Shechem Greenhouse project seeks to stimulate growth in Milwaukee workforce

A new community development project, the Shechem Greenhouse, will seek to stimulate growth in the Milwaukee workforce.

The $5 million project, undertaken by nonprofit Hope Street Ministry in partnership with Galbraith Carnahan Architects and Beyer Construction, will be named after an ancient biblical city of refuge. Fundraising for the project is underway.

The 21,000-square-foot facility will be located at 2510 West Capitol Drive, near Hope Street Ministry’s community housing building in Milwaukee. It will hold a physical greenhouse as well as an athletic court and assorted office spaces to be used for counseling, GED tutoring and more.

“The earliest greenhouses were built to cultivate exotic fruits and vegetables in harsh climate conditions. This greenhouse will do the same thing for the people of Milwaukee,” said Ashley Thomas, (pictured here) executive director of Hope Street. “It is a place for people who have been profoundly affected by the toxic environment they grew up in, their own poor choices, and drug or alcohol abuse.”

Services will be offered at the facility through various programs including: Integrative Wellness, Addiction, Forgiveness, Education, Family Dynamics, Life Skills and Job Preparedness, and Healing from Trauma.

“We believe this is the next step in our mission,” Thomas told “We are charged to be an increasingly healthy part of our community.”

And a healthy community is a working community, she says.

The in-facility greenhouse will be used to teach “hard skills” to be used for jobs at nurseries and greenhouses, as well as in crop protection. Thomas said the nonprofit is seeking a farmer to act as an in-house instructor for agricultural skills.

Tablemaker, a for-profit table and furniture company owned by Hope Street, will be located on the first floor of the building. It will provide opportunities for learning job skills that can be leveraged in Milwaukee.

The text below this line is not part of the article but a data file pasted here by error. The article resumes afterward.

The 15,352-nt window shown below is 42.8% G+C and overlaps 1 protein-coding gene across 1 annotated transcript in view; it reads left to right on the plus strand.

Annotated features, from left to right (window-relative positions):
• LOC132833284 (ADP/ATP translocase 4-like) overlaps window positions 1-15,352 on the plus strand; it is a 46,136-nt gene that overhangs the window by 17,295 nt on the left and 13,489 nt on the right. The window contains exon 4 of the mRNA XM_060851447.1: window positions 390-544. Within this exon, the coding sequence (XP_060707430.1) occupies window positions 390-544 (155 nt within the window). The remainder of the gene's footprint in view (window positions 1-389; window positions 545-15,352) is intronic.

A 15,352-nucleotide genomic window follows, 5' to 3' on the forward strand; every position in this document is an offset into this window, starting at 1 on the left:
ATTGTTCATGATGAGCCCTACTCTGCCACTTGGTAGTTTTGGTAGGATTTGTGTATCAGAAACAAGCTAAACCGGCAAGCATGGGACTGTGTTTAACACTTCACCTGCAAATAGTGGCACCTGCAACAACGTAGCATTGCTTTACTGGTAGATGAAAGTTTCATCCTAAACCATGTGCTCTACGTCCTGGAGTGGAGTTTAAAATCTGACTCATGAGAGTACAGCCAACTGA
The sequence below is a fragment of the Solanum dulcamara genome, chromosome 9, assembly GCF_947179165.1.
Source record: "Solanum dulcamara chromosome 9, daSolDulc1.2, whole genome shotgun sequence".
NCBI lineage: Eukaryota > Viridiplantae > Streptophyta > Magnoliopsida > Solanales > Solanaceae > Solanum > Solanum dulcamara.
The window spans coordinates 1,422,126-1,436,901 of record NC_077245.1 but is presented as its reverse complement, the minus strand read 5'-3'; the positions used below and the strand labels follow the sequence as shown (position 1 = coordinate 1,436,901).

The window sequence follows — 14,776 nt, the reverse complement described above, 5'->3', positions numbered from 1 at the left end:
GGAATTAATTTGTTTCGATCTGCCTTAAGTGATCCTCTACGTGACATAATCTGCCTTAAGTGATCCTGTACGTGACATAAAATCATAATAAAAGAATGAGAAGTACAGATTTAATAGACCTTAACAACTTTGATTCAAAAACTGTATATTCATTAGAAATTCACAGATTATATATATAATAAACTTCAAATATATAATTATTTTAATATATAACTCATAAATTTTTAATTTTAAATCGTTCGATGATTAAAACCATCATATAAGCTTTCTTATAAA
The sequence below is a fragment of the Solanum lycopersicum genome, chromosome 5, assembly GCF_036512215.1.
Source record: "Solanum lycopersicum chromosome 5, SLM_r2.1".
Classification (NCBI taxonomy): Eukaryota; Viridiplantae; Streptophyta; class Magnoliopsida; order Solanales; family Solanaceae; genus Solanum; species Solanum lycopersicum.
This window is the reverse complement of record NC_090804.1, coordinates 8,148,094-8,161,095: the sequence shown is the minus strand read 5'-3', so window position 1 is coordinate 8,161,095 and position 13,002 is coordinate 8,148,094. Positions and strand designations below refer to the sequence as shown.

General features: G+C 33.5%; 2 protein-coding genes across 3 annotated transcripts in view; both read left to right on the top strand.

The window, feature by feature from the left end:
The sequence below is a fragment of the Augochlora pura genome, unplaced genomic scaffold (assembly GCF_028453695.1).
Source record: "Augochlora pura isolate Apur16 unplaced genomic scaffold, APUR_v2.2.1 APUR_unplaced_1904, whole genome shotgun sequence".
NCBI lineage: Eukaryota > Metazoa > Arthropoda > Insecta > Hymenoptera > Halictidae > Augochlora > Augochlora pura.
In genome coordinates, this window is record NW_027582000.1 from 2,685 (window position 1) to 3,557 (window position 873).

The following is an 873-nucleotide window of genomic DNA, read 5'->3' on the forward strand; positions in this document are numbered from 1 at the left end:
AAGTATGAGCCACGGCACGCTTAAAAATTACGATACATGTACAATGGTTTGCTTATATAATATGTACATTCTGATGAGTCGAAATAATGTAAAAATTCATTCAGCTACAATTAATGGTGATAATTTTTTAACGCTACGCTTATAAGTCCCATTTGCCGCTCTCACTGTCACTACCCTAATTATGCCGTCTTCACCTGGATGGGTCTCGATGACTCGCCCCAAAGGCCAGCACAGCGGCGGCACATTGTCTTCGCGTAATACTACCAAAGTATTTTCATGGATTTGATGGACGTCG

“We want to teach people in our community the skill of woodworking. People can be hired directly for that,” Thomas said. “They can use those skills for various jobs in the community.”

The facility will also include a cafe in which inhabitants can learn to cook, prepare food and wait tables. Along with that, Hope Street will provide workshops on job searching, resume building and interviewing.

Crucially, these services and programs are meant to support people that are “background-challenged” by giving them the chance no one else would.

And the nonprofit aims to help not just struggling adults, but the entire family unit.

Thomas says teenagers in the program will get instruction on practical, everyday skills that will help them obtain employment after school is done. That includes basics such as what to wear to an interview, how to maintain eye contact in a professional context, and giving a firm handshake.

She added that, aside from dance classes and other youth engagement programs, there are opportunities to do real work in the facility such as cleaning and teaching classes to other youth.

“Hopefully, we will be able to provide them with opportunities to do some initial employment,” Thomas said.

The monthly cost to stay at the facility will be $400 for an individual, and $500 for a family.

Nick Carnahan, of Galbraith Carnahan Architects, said his team of eight collaborated with Hope Street on the project because they “gravitate toward owners who care about the world outside of their project.”

“Shechem is a great example of that,” Carnahan said. “Their concerns are for the community.”

If all goes well, construction is set to begin in February 2018, with completion expected by December of the same year. Hope Street has secured the right to purchase the lot, and is “working closely with the city” on moving the project forward.

–By Alex Moe